If a server browser was made available to the player base of Activision’s flagship shooter, developers would not need to worry about weekly Call of Duty playlists. The tools could be given to the community from the get-go, with players able to make whatever lobbies they want to see. This could range from hide and seek and party games to servers where certain overpowered guns are banned. Players could make Snipers only playlists, too, and just like Battlefield, 24/7 map servers would be on the table. Few things are more popular in Call of Duty games than playlists like Shipment 24/7 or Nuketown 24/7, with players often sad when they leave rotation. With this feature, they would never have to go away.

Another thing this would be helpful for is Call of Duty’s camo grind, as a big part of the multiplayer experience for many players is working to unlock every camo for every gun. However, completing tasks like longshots is impossible on certain maps and far easier on others. Instead of leaving and rejoining lobbies constantly in hopes of getting a map that works, players could enter a server that only features maps that are good for longshots. This would make the grind a lot less brutal, with players able to speed through any parts of the grind that they find unfun by searching out lobbies that suit their needs.

RELATED: Halo Infinite Has Two Advantages Over Battlefield 2042 and Call of Duty: Vanguard

How A Call of Duty Server Browser Would Help The Zombies Community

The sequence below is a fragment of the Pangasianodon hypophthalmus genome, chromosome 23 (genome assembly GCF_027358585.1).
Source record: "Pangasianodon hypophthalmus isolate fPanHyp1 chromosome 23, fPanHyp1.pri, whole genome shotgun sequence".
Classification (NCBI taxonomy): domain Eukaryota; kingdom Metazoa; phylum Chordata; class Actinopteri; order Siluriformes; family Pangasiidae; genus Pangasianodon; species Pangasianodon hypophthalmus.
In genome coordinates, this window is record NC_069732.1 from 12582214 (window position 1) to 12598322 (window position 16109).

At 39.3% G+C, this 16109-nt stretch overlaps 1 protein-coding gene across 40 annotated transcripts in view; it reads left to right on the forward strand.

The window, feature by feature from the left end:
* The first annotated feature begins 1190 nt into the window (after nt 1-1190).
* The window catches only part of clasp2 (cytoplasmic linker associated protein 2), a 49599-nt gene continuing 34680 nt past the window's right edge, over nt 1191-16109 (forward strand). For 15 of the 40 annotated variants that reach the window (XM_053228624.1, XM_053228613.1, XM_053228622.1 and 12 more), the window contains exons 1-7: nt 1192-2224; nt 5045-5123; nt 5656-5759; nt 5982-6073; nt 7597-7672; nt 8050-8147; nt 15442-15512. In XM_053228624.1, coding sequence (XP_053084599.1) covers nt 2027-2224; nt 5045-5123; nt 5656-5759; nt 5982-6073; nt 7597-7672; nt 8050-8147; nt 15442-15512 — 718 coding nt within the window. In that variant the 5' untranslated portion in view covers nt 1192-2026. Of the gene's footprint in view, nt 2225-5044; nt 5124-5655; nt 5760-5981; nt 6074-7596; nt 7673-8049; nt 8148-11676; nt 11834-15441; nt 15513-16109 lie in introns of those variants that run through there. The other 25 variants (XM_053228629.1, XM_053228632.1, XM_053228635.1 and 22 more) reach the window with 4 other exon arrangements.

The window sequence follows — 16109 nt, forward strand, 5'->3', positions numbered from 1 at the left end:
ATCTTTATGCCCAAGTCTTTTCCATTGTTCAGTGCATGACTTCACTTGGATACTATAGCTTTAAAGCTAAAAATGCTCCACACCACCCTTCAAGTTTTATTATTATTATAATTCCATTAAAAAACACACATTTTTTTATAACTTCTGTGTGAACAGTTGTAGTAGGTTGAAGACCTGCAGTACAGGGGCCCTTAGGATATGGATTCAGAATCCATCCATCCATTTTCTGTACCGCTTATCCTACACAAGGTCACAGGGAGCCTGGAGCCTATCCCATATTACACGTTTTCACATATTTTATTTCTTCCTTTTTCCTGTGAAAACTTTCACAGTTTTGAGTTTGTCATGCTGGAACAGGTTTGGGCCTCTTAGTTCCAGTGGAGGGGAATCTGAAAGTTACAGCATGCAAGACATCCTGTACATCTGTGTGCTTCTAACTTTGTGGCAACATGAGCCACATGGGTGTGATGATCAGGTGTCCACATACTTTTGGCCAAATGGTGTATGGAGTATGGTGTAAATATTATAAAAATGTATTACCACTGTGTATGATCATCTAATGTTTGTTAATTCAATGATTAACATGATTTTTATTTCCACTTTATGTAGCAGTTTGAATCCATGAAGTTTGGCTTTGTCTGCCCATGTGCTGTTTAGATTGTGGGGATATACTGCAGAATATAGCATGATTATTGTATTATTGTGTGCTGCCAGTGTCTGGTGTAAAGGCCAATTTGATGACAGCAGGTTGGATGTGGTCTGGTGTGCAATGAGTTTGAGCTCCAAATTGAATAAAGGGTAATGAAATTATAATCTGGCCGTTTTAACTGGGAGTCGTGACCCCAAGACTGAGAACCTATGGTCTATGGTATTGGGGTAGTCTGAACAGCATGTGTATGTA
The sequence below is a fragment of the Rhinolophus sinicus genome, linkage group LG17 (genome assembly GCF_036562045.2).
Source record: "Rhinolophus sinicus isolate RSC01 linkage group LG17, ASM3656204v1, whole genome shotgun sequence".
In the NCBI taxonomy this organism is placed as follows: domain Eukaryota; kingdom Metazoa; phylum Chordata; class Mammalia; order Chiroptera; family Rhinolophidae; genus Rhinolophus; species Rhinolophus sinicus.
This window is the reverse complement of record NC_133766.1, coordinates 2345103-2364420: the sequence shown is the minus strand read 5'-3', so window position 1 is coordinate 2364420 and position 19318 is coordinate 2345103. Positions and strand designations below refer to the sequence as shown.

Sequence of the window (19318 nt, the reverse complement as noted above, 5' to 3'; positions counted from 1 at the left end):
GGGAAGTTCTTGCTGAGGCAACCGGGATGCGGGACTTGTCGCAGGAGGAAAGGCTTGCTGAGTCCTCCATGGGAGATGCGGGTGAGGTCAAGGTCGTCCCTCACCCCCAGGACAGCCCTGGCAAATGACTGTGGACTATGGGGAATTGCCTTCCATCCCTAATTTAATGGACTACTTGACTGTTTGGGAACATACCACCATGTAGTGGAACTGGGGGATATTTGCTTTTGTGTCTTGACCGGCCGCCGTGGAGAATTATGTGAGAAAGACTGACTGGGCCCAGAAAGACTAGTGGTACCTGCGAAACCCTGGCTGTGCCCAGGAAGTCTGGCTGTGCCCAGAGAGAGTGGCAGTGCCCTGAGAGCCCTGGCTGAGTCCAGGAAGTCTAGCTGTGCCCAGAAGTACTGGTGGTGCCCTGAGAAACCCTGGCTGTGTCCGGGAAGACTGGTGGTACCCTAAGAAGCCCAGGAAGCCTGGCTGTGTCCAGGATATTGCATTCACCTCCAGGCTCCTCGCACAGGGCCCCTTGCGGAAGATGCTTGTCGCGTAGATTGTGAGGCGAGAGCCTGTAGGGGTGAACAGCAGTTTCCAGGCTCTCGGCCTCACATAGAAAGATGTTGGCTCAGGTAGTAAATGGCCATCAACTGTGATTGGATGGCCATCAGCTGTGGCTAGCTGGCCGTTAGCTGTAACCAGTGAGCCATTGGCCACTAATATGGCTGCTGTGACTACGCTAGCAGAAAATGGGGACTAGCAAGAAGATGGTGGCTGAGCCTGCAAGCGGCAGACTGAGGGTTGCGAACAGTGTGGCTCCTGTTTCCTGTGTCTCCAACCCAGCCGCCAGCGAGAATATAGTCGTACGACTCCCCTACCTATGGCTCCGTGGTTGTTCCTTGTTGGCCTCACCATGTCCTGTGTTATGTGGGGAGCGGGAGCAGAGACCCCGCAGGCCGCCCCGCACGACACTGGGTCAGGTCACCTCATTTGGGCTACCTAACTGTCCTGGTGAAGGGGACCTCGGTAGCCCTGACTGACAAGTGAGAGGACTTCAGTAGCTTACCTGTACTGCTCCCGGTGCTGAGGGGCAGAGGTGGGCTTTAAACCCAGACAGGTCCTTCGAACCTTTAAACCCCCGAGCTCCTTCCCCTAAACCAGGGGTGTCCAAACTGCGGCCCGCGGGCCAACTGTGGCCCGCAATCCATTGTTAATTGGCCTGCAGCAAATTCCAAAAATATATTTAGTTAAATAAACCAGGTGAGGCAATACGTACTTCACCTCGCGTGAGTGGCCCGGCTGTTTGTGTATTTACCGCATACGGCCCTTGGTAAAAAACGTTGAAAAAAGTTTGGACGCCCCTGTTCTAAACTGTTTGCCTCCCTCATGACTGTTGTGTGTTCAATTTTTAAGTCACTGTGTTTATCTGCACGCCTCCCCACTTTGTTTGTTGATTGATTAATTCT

Obviously, the Call of Duty multiplayer community would benefit the most from a server browser. However, Call of Duty Zombies fans could also benefit from its inclusion. Finding a match with a good connection is just as important in Zombies, after all, especially with matches running for long periods of time. Disconnecting on a high round is devastating, so a system that lowers the chances of that happening would be a big deal.

An even bigger benefit would see Zombies fans being able to skip ahead and join matches that are already in progress. For example, if someone sees a group of three players that are on Round 30 in a Survival map like Forsaken, they could hop in and join them. Players joining late could get a set amount of points like in Call of Duty: Black Ops Cold War so they can catch up, as well as some salvage. For those not looking to play a full game and do all the setup, this would allow them to jump right in and help other players with the high round grind.

A server browser would instantly make it a lot easier for players to complete Call of Duty Zombies’ easter eggs or aim for high rounds, too. Some players struggle to do the quests solo and do not have friends that play Zombies. Finding a group online can be difficult and trying to do an easter egg with random players who do not know how to complete it can be even harder. This feature would let Zombies fans instantly hop into a lobby, as a simple title could make it clear the other players are working on the main quest. Likewise, high round Zombies servers could be easy to find. While it may not be the flashiest addition, a server browser would be a huge quality-of-life change for Call of Duty fans, and both the multiplayer and Zombies communities would benefit.

MORE: Why Zombies Fans Should Be Excited About Call of Duty: Vanguard’s Secret Pre-Order Bonus